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November 14, 2005

Management: 10 Tips

Your Business Blogger was recently asked by a client to evaluate a manager's management skill set. He was being overwhelmed. And he is not alone.

If you are like most managers, you feel you could be doing better. Much better.

As you set out to plan, organize, lead and control, how can you get the results you want?

time_is_money.jpg
The most common complaint I hear from managers is on time management.

But there may be something even more important on which a manager should focus.

Discipline.

We all want military-like discipline as we run our business units.

The Army has the perfect definition for discipline. It has two components. Most would be familiar with the first part:

1) Prompt obedience to orders.

But it's the second part that managers really need from subordinates:

2) Initiation of appropriate action in the absence of orders.

Most often, we think prompt obedience will get the manager more time. Efficiency.

But what most managers really need is initiative from their team. More effectiveness.

This is a review of the basics to get more discipline in your business. Following are 10 tips to remember as you knock about your office:

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Slanted Desk
1) Desk. Think of your desk as a pyramid with the apex pointing up. Paper does not rest on your desk, nor your boss's desk. Paper is never allowed in horizontal file piles. Whenever a memo or an email attachment comes to you, it will slide off -- back to whoever carried it in. It will have your signature on it, an action to be taken (by someone else), filed or destroyed (by someone else). You will not let it rest on your desk as you think about it because you use your...

calendar_girl.jpg

Calendar Girl
2) Calendar. If an action comes to you from a subordinate, it should only require a decision. If you cannot make a decision immediately, direct your staff to return later with more detail. Open your calendar and you both set an appointment.

Do not say, "I'll think about it." This puts the action on your desk and nothing, of course, is on your desk. Or on your mind, except making your tee time.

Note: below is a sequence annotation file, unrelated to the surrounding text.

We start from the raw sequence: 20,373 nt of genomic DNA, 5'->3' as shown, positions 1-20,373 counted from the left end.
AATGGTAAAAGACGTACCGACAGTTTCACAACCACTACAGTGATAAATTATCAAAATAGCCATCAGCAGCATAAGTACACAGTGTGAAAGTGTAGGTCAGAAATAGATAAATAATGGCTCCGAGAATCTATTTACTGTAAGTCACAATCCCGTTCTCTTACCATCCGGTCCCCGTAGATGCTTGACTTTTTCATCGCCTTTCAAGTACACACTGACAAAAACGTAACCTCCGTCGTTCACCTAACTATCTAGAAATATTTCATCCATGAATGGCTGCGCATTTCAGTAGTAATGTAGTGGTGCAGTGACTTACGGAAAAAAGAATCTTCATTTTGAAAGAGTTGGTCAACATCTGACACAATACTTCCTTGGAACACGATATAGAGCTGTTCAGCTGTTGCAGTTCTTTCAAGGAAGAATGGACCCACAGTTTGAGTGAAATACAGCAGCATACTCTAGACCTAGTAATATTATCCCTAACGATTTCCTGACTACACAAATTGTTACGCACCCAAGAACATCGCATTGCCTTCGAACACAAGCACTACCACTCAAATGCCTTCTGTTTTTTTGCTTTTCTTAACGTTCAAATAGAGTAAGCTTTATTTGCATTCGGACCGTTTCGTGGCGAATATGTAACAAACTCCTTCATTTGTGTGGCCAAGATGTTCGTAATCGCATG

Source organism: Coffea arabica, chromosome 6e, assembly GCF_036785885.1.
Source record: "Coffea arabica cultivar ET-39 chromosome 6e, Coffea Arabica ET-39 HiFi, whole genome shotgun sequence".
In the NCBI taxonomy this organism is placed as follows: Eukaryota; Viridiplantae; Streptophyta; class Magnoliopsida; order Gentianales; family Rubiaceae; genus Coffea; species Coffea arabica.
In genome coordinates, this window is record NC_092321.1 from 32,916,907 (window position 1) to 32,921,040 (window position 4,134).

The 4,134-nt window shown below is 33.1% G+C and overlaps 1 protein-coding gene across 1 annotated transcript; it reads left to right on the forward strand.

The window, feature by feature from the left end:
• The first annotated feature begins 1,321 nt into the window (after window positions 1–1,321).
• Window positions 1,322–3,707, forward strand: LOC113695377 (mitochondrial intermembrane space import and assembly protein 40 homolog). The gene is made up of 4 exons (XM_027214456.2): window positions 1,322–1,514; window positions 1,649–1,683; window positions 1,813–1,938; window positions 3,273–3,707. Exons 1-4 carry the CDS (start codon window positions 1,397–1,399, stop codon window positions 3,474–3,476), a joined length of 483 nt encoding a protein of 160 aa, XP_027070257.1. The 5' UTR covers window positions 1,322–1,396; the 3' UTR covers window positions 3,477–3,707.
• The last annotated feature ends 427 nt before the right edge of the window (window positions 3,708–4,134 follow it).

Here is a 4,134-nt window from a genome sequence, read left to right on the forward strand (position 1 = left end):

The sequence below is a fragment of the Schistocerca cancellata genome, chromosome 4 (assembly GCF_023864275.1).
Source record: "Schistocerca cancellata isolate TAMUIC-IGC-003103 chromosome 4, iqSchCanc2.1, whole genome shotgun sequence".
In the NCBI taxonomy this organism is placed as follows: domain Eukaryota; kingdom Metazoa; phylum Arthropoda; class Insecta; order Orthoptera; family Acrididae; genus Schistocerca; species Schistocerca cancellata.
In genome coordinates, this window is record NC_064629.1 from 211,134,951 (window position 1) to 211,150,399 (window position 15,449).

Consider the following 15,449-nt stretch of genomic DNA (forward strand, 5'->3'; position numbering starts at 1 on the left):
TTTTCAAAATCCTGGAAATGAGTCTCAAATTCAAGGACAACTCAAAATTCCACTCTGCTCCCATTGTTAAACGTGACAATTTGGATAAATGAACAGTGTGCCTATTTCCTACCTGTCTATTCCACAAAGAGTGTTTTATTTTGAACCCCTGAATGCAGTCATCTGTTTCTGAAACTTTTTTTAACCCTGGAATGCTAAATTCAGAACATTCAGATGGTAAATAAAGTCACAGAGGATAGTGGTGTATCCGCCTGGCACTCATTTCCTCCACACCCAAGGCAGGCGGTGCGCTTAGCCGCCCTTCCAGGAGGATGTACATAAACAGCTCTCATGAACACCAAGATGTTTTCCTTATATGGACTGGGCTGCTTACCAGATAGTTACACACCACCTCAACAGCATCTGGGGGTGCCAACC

You synchronize calendars with your subordinate and ink in a return time for him to brief you. Again. If some thought is necessary, your direct report does the thinking. (Because you ask all the right questions.)

Your staff develops options, and returns with suggested courses of actions and recommendations. You do not have to have all the answers all the time. With a fully staffed recommendation you can use your...

phone.gif

Pick up the phone
3) Telephone. Which you will use to get the resources your staff needs to accomplish the project.

Your voice and your charming personality will be needed to secure the extra budget needed to move the enterprise to the next level -- with the ideas bubbling up from the cubicle farm down the hall. If you are not getting the responses or the initiative you need, you will use...

sales_shoe_leather.jpg

4) Shoe leather. Management by walking around made the rounds a few years ago and is still useful if you need to plant your boot on a backside. Or to deliver an atta-boy in real life. The most effective persuasion is done face-to-face. Toe to toe. Walk over and overwhelm in person.

And to memorialize your praise, you will use your...

fountain_pen_waterman.jpg

5) Fountain Pen. A hand-written note, black ink, heavy card stock, delivered by snail mail. Your cursive writing will almost balance your cursive yelling.

Neutron Jack Welsh was hated by many of those he fired, and loved by those who received his hand-written notes.

The single biggest reason people quit jobs is because they don't feel appreciated. They may feel they do not measure up with your...

ruler.jpg

6) Ruler. Your standards and measurements should be open and transparent. A subordinate should never be surprised by personnel evaluations.

Other measures may be more objective.